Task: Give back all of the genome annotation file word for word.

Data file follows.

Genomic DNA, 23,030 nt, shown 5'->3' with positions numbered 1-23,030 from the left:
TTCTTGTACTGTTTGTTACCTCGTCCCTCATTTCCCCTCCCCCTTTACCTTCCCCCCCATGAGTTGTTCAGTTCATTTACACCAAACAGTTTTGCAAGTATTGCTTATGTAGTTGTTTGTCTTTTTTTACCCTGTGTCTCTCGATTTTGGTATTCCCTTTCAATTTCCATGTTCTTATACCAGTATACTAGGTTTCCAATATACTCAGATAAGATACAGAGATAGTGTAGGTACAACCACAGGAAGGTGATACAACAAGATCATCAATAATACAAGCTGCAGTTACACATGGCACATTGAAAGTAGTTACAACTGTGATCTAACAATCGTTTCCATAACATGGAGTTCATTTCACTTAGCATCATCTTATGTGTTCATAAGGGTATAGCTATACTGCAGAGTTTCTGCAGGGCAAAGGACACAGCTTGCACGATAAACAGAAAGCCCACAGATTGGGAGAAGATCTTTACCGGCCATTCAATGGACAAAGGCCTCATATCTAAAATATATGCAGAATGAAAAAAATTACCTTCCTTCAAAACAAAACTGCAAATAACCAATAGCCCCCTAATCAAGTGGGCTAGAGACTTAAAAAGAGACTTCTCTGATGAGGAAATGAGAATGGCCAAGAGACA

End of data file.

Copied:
Genomic DNA, 23,030 nt, shown 5'->3' with positions numbered 1-23,030 from the left:
TTCTTGTACTGTTTGTTACCTCGTCCCTCATTTCCCCTCCCCCTTTACCTTCCCCCCCATGAGTTGTTCAGTTCATTTACACCAAACAGTTTTGCAAGTATTGCTTATGTAGTTGTTTGTCTTTTTTTACCCTGTGTCTCTCGATTTTGGTATTCCCTTTCAATTTCCATGTTCTTATACCAGTATACTAGGTTTCCAATATACTCAGATAAGATACAGAGATAGTGTAGGTACAACCACAGGAAGGTGATACAACAAGATCATCAATAATACAAGCTGCAGTTACACATGGCACATTGAAAGTAGTTACAACTGTGATCTAACAATCGTTTCCATAACATGGAGTTCATTTCACTTAGCATCATCTTATGTGTTCATAAGGGTATAGCTATACTGCAGAGTTTCTGCAGGGCAAAGGACACAGCTTGCACGATAAACAGAAAGCCCACAGATTGGGAGAAGATCTTTACCGGCCATTCAATGGACAAAGGCCTCATATCTAAAATATATGCAGAATGAAAAAAATTACCTTCCTTCAAAACAAAACTGCAAATAACCAATAGCCCCCTAATCAAGTGGGCTAGAGACTTAAAAAGAGACTTCTCTGATGAGGAAATGAGAATGGCCAAGAGACA